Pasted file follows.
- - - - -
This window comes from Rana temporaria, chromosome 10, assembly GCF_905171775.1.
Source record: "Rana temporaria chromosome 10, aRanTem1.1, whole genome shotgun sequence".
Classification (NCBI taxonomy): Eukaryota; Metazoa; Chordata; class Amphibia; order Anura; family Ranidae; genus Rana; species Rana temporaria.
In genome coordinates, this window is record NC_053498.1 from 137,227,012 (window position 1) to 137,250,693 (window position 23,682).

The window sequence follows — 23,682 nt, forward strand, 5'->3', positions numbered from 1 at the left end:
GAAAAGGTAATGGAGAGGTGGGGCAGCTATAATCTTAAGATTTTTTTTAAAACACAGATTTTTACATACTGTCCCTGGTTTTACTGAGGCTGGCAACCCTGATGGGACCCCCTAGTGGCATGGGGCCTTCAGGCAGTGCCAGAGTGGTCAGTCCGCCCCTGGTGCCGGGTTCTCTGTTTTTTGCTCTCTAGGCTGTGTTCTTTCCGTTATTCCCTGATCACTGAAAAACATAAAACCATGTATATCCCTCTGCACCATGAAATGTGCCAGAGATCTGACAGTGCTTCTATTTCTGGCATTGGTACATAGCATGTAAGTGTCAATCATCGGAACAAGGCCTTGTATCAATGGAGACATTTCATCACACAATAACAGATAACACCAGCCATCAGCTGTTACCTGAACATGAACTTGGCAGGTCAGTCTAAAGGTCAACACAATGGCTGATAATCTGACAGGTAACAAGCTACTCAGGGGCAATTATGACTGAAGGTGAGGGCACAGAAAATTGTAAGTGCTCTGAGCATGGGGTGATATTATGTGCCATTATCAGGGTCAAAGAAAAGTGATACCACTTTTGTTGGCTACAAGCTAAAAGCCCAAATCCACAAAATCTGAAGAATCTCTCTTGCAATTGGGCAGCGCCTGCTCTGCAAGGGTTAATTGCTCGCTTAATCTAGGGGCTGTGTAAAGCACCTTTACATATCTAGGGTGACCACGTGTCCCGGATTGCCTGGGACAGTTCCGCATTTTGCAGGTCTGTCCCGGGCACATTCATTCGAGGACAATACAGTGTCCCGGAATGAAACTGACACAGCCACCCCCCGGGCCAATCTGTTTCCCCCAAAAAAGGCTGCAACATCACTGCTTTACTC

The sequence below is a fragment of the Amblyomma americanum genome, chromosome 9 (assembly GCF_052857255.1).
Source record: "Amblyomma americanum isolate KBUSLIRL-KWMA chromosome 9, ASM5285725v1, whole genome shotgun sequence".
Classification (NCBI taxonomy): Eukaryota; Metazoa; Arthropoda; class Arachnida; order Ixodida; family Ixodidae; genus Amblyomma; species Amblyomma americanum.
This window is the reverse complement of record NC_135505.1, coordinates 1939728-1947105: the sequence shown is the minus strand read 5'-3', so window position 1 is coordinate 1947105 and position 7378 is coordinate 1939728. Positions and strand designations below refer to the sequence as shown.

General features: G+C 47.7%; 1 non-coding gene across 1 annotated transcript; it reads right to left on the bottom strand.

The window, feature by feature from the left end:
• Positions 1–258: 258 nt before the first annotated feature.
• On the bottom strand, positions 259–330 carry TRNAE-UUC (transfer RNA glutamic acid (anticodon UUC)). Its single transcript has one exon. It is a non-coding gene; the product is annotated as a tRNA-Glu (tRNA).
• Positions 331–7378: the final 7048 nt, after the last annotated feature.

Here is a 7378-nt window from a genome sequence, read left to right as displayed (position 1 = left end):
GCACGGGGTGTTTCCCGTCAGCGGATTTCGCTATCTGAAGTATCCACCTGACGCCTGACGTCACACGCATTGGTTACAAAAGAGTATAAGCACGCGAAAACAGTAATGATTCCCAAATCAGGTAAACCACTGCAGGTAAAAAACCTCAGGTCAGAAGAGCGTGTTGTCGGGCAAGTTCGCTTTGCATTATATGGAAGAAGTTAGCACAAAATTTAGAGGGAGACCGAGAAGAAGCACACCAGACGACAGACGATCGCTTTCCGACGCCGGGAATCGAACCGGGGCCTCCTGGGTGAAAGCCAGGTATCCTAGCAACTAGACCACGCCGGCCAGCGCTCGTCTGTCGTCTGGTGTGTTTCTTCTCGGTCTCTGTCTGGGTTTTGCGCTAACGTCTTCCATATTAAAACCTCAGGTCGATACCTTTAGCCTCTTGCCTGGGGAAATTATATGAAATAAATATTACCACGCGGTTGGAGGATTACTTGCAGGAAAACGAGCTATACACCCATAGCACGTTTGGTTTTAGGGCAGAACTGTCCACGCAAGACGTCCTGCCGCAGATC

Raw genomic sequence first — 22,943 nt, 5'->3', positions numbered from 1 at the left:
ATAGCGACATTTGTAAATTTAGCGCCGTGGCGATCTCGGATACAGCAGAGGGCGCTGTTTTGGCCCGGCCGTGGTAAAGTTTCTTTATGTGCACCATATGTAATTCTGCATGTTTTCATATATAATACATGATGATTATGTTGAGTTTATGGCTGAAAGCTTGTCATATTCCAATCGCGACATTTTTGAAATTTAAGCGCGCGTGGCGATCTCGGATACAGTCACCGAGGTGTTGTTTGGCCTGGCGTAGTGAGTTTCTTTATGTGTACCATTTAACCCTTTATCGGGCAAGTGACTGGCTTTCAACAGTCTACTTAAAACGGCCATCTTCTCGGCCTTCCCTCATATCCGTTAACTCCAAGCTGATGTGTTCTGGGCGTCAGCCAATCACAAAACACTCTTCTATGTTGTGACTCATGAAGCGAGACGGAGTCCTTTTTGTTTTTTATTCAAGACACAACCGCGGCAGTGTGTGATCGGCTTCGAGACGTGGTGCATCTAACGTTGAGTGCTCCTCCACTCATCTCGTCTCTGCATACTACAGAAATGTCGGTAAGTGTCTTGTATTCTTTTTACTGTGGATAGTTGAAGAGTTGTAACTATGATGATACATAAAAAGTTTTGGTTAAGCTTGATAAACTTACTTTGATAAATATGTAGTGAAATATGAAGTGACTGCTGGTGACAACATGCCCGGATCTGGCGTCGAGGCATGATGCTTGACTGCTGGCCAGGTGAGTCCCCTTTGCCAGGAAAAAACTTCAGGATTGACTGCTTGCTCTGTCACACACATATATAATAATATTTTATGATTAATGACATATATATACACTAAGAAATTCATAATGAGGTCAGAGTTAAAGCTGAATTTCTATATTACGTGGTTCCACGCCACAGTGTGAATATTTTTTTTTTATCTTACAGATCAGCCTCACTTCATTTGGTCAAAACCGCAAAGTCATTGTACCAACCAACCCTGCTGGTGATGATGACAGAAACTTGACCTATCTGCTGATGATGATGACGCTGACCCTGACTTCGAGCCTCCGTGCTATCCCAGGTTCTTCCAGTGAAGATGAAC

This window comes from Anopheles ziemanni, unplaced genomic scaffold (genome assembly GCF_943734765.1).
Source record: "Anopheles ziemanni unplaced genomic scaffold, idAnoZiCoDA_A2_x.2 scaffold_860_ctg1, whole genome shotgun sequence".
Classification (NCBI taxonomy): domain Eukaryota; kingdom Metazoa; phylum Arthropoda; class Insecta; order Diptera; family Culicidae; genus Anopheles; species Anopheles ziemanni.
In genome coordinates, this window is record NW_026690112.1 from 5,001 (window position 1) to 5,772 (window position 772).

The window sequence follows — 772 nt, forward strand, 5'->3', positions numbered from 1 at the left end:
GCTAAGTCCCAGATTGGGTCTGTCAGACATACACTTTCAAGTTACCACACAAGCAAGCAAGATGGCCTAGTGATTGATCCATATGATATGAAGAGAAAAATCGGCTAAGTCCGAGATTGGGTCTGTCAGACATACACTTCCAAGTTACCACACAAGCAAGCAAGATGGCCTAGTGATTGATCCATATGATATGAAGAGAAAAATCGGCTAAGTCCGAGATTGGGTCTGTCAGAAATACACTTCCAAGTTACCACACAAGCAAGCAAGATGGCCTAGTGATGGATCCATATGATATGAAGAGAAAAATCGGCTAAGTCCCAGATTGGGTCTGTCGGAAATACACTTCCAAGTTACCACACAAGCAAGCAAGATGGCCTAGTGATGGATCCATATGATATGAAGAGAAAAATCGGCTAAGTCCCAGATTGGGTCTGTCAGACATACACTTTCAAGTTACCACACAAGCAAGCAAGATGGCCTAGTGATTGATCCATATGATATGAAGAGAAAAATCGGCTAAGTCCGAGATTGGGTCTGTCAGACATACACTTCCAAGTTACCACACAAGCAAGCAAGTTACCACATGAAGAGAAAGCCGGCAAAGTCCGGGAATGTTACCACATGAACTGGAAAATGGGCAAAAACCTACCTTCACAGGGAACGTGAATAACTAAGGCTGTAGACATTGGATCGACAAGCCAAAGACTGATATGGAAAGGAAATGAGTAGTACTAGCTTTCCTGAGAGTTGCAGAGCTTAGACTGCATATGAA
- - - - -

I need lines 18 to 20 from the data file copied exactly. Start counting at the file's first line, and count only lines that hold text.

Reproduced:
Raw genomic sequence first — 22,943 nt, 5'->3', positions numbered from 1 at the left:
ATAGCGACATTTGTAAATTTAGCGCCGTGGCGATCTCGGATACAGCAGAGGGCGCTGTTTTGGCCCGGCCGTGGTAAAGTTTCTTTATGTGCACCATATGTAATTCTGCATGTTTTCATATATAATACATGATGATTATGTTGAGTTTATGGCTGAAAGCTTGTCATATTCCAATCGCGACATTTTTGAAATTTAAGCGCGCGTGGCGATCTCGGATACAGTCACCGAGGTGTTGTTTGGCCTGGCGTAGTGAGTTTCTTTATGTGTACCATTTAACCCTTTATCGGGCAAGTGACTGGCTTTCAACAGTCTACTTAAAACGGCCATCTTCTCGGCCTTCCCTCATATCCGTTAACTCCAAGCTGATGTGTTCTGGGCGTCAGCCAATCACAAAACACTCTTCTATGTTGTGACTCATGAAGCGAGACGGAGTCCTTTTTGTTTTTTATTCAAGACACAACCGCGGCAGTGTGTGATCGGCTTCGAGACGTGGTGCATCTAACGTTGAGTGCTCCTCCACTCATCTCGTCTCTGCATACTACAGAAATGTCGGTAAGTGTCTTGTATTCTTTTTACTGTGGATAGTTGAAGAGTTGTAACTATGATGATACATAAAAAGTTTTGGTTAAGCTTGATAAACTTACTTTGATAAATATGTAGTGAAATATGAAGTGACTGCTGGTGACAACATGCCCGGATCTGGCGTCGAGGCATGATGCTTGACTGCTGGCCAGGTGAGTCCCCTTTGCCAGGAAAAAACTTCAGGATTGACTGCTTGCTCTGTCACACACATATATAATAATATTTTATGATTAATGACATATATATACACTAAGAAATTCATAATGAGGTCAGAGTTAAAGCTGAATTTCTATATTACGTGGTTCCACGCCACAGTGTGAATATTTTTTTTTTATCTTACAGATCAGCCTCACTTCATTTGGTCAAAACCGCAAAGTCATTGTACCAACCAACCCTGCTGGTGATGATGACAGAAACTTGACCTATCTGCTGATGATGATGACGCTGACCCTGACTTCGAGCCTCCGTGCTATCCCAGGTTCTTCCAGTGAAGATGAAC

This window comes from Anopheles ziemanni, unplaced genomic scaffold (genome assembly GCF_943734765.1).